1 Mate cheerful again, and all on good terms.
2 We left in pretty good time, and came after nightfall to Klausenburgh.
3 He is an excellent parti, being handsome, well off, and of good birth.
4 It is a mercy that we have found out his strength and his danger in good time.
5 He moved downwards in a sidelong way, some hundred feet down, and a good deal to the left.
6 I told you of him, Dr. John Seward, the lunatic-asylum man, with the strong jaw and the good forehead.
7 Town is very pleasant just now, and we go a good deal to picture-galleries and for walks and rides in the park.
8 I had for dinner, or rather supper, a chicken done up some way with red pepper, which was very good but thirsty.
9 In the evening we strolled in the Casino Terrace, and heard some good music by Spohr and Mackenzie, and went to bed early.
10 Sister Agatha, who is a good creature and a born nurse, tells me that he raved of dreadful things whilst he was off his head.
11 The band on the pier is playing a harsh waltz in good time, and further along the quay there is a Salvation Army meeting in a back street.
12 I scolded him for it, but he argued quietly that it was very good and very wholesome; that it was life, strong life, and gave life to him.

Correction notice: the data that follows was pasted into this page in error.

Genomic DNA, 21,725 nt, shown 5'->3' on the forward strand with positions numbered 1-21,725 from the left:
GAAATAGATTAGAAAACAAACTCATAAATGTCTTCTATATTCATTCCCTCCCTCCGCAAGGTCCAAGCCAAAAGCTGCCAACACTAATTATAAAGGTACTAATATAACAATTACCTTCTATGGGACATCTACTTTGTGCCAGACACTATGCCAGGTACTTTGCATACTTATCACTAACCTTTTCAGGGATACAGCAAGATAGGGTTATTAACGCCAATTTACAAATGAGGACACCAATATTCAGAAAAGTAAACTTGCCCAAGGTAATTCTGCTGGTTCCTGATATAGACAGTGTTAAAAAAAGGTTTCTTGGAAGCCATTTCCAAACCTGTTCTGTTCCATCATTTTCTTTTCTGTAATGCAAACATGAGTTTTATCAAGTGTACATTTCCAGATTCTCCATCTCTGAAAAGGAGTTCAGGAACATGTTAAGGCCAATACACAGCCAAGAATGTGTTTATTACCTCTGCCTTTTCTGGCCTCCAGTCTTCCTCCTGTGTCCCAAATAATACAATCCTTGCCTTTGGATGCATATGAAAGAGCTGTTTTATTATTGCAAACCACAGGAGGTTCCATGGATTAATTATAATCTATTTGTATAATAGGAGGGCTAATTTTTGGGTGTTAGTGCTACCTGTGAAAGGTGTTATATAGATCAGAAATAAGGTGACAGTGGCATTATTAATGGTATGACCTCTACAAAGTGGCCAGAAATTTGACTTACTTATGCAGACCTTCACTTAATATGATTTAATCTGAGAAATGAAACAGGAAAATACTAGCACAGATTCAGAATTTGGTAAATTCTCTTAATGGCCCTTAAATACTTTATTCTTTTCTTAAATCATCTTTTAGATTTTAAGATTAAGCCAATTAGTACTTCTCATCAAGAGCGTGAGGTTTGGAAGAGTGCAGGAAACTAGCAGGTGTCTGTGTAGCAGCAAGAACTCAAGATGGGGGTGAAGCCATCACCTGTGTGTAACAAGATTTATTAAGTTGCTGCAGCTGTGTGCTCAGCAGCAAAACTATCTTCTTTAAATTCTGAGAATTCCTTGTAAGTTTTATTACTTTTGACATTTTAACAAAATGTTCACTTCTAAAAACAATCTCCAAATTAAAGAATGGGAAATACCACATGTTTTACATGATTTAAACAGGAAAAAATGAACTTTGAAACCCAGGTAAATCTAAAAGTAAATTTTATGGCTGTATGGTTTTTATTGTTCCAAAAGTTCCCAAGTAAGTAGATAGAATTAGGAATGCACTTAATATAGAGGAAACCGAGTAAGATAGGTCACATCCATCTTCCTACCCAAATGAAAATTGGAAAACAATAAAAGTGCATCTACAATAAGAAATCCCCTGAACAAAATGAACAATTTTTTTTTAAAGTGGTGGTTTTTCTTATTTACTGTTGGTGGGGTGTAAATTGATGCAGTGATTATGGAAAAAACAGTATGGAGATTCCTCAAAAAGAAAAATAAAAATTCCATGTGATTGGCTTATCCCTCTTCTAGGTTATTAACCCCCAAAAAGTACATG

13 In this respect it is different from the general run of roads in the Carpathians, for it is an old tradition that they are not to be kept in too good order.
14 It is a good way round from the West Cliff by the Drawbridge to Tate Hill Pier, but your correspondent is a fairly good runner, and came well ahead of the crowd.
15 He was spreading out his sugar, which he had saved, in the window, and was manifestly beginning his fly-catching again; and beginning it cheerfully and with a good grace.
16 Your friend and mine, Mr. Peter Hawkins, from under the shadow of your beautiful cathedral at Exeter, which is far from London, buys for me through your good self my place at London.
17 Between her and the port lay the great flat reef on which so many good ships have from time to time suffered, and, with the wind blowing from its present quarter, it would be quite impossible that she should fetch the entrance of the harbour.
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